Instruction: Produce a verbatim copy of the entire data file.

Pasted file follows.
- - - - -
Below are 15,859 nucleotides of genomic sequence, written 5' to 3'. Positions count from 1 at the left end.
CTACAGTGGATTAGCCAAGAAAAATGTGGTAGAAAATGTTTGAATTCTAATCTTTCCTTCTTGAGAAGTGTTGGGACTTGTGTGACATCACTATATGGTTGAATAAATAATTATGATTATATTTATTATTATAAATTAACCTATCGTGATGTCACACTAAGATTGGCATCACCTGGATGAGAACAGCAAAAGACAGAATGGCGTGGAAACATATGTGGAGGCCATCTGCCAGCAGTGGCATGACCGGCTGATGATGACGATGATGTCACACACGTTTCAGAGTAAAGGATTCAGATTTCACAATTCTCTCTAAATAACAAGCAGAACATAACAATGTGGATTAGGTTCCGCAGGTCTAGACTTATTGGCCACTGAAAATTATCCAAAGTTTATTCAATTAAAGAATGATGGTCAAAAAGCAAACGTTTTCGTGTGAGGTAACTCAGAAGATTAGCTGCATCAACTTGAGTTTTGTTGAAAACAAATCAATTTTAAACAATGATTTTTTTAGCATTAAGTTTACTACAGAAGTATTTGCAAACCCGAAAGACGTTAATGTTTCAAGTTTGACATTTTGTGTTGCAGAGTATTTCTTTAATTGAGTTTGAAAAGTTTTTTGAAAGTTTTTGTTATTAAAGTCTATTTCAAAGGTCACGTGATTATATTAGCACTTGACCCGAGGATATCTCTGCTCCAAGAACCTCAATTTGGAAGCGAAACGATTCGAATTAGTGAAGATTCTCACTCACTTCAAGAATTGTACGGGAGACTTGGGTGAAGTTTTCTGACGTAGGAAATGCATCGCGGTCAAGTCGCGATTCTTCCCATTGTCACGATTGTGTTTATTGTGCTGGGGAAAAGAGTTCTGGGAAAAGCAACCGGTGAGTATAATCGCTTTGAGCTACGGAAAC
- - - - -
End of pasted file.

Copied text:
Below are 15,859 nucleotides of genomic sequence, written 5' to 3'. Positions count from 1 at the left end.
CTACAGTGGATTAGCCAAGAAAAATGTGGTAGAAAATGTTTGAATTCTAATCTTTCCTTCTTGAGAAGTGTTGGGACTTGTGTGACATCACTATATGGTTGAATAAATAATTATGATTATATTTATTATTATAAATTAACCTATCGTGATGTCACACTAAGATTGGCATCACCTGGATGAGAACAGCAAAAGACAGAATGGCGTGGAAACATATGTGGAGGCCATCTGCCAGCAGTGGCATGACCGGCTGATGATGACGATGATGTCACACACGTTTCAGAGTAAAGGATTCAGATTTCACAATTCTCTCTAAATAACAAGCAGAACATAACAATGTGGATTAGGTTCCGCAGGTCTAGACTTATTGGCCACTGAAAATTATCCAAAGTTTATTCAATTAAAGAATGATGGTCAAAAAGCAAACGTTTTCGTGTGAGGTAACTCAGAAGATTAGCTGCATCAACTTGAGTTTTGTTGAAAACAAATCAATTTTAAACAATGATTTTTTTAGCATTAAGTTTACTACAGAAGTATTTGCAAACCCGAAAGACGTTAATGTTTCAAGTTTGACATTTTGTGTTGCAGAGTATTTCTTTAATTGAGTTTGAAAAGTTTTTTGAAAGTTTTTGTTATTAAAGTCTATTTCAAAGGTCACGTGATTATATTAGCACTTGACCCGAGGATATCTCTGCTCCAAGAACCTCAATTTGGAAGCGAAACGATTCGAATTAGTGAAGATTCTCACTCACTTCAAGAATTGTACGGGAGACTTGGGTGAAGTTTTCTGACGTAGGAAATGCATCGCGGTCAAGTCGCGATTCTTCCCATTGTCACGATTGTGTTTATTGTGCTGGGGAAAAGAGTTCTGGGAAAAGCAACCGGTGAGTATAATCGCTTTGAGCTACGGAAAC